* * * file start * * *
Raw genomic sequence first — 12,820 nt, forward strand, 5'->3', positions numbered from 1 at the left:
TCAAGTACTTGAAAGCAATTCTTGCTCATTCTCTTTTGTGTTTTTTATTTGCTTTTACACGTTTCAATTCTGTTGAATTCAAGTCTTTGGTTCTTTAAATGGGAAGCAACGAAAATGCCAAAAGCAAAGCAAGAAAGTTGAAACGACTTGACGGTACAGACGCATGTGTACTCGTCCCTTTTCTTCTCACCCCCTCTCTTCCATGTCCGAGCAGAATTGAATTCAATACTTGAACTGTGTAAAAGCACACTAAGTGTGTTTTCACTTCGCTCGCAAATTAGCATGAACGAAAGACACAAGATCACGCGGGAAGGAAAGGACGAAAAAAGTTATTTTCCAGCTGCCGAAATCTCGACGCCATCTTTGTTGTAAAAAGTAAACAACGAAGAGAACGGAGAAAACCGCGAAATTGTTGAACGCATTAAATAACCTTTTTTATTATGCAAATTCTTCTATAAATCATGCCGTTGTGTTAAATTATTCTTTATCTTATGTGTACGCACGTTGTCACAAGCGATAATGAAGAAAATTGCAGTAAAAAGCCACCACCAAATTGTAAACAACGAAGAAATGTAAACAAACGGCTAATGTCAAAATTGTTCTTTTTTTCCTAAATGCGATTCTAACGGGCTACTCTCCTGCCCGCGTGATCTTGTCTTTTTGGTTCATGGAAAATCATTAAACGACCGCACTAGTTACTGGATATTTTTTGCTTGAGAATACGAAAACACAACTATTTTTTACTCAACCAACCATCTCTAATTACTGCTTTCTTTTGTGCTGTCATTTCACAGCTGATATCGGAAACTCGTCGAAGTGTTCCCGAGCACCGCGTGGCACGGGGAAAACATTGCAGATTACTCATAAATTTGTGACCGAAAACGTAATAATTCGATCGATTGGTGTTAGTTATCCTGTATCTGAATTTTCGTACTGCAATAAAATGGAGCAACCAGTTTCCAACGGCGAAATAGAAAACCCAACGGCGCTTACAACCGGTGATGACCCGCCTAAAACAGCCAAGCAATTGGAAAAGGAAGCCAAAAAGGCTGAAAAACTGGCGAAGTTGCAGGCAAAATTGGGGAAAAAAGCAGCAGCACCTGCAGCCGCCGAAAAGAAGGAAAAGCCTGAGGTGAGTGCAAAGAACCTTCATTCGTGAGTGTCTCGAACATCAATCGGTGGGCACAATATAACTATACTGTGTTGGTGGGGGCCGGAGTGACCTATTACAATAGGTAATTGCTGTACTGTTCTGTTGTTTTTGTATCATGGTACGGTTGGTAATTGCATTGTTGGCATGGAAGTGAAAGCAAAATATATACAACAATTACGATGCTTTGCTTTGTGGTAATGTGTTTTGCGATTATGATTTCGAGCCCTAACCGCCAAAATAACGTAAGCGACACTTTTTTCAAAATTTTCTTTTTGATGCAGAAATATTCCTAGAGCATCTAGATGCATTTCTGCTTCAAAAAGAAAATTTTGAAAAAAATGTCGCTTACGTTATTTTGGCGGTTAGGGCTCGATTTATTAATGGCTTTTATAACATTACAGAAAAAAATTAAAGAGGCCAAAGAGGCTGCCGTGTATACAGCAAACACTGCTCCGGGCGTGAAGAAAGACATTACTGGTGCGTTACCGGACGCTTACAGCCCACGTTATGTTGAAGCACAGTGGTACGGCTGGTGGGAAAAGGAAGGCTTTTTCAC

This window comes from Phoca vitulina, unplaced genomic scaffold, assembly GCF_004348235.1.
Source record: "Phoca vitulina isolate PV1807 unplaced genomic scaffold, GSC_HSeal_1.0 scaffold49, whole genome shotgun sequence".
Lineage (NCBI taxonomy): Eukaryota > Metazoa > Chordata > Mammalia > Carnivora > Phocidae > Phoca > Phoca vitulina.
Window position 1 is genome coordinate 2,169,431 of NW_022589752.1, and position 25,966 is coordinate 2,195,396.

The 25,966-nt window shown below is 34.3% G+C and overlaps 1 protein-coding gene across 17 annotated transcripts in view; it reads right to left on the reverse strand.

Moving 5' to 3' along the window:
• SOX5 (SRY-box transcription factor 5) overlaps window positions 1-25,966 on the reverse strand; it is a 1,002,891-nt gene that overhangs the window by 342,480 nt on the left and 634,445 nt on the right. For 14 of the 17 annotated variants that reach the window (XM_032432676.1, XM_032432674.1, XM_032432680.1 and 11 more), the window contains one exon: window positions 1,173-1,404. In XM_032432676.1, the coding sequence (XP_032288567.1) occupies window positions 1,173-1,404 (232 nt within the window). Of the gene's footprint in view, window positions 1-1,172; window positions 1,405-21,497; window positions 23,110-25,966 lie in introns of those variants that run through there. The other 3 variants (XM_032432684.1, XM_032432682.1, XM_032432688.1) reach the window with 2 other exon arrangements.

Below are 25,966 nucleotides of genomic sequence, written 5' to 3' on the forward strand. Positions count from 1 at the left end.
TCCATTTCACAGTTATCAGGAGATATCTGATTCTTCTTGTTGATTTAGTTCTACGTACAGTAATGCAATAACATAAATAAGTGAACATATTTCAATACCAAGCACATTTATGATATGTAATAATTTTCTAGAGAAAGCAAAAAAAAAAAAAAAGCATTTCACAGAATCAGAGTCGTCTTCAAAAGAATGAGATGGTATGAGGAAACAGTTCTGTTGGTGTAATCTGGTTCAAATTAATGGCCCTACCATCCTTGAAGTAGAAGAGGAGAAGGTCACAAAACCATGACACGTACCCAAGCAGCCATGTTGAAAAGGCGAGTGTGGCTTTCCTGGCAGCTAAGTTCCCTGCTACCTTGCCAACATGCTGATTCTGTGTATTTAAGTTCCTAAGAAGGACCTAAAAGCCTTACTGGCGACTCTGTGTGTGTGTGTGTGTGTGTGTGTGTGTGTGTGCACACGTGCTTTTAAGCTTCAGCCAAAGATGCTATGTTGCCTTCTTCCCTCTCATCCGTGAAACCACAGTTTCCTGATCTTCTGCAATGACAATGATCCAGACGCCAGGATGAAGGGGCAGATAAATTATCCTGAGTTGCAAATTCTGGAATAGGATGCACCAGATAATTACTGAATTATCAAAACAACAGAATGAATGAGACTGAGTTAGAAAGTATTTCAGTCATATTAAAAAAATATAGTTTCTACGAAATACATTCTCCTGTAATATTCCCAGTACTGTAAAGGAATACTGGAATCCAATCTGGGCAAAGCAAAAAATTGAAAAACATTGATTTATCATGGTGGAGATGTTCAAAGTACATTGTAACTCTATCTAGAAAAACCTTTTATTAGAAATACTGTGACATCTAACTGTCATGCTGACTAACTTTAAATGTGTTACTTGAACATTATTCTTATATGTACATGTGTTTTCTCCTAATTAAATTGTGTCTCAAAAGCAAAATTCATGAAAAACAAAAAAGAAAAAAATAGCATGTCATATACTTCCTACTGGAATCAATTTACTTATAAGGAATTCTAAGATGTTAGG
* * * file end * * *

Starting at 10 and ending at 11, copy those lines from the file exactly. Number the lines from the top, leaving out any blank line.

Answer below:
Below are 25,966 nucleotides of genomic sequence, written 5' to 3' on the forward strand. Positions count from 1 at the left end.
TCCATTTCACAGTTATCAGGAGATATCTGATTCTTCTTGTTGATTTAGTTCTACGTACAGTAATGCAATAACATAAATAAGTGAACATATTTCAATACCAAGCACATTTATGATATGTAATAATTTTCTAGAGAAAGCAAAAAAAAAAAAAAAGCATTTCACAGAATCAGAGTCGTCTTCAAAAGAATGAGATGGTATGAGGAAACAGTTCTGTTGGTGTAATCTGGTTCAAATTAATGGCCCTACCATCCTTGAAGTAGAAGAGGAGAAGGTCACAAAACCATGACACGTACCCAAGCAGCCATGTTGAAAAGGCGAGTGTGGCTTTCCTGGCAGCTAAGTTCCCTGCTACCTTGCCAACATGCTGATTCTGTGTATTTAAGTTCCTAAGAAGGACCTAAAAGCCTTACTGGCGACTCTGTGTGTGTGTGTGTGTGTGTGTGTGTGTGTGTGCACACGTGCTTTTAAGCTTCAGCCAAAGATGCTATGTTGCCTTCTTCCCTCTCATCCGTGAAACCACAGTTTCCTGATCTTCTGCAATGACAATGATCCAGACGCCAGGATGAAGGGGCAGATAAATTATCCTGAGTTGCAAATTCTGGAATAGGATGCACCAGATAATTACTGAATTATCAAAACAACAGAATGAATGAGACTGAGTTAGAAAGTATTTCAGTCATATTAAAAAAATATAGTTTCTACGAAATACATTCTCCTGTAATATTCCCAGTACTGTAAAGGAATACTGGAATCCAATCTGGGCAAAGCAAAAAATTGAAAAACATTGATTTATCATGGTGGAGATGTTCAAAGTACATTGTAACTCTATCTAGAAAAACCTTTTATTAGAAATACTGTGACATCTAACTGTCATGCTGACTAACTTTAAATGTGTTACTTGAACATTATTCTTATATGTACATGTGTTTTCTCCTAATTAAATTGTGTCTCAAAAGCAAAATTCATGAAAAACAAAAAAGAAAAAAATAGCATGTCATATACTTCCTACTGGAATCAATTTACTTATAAGGAATTCTAAGATGTTAGG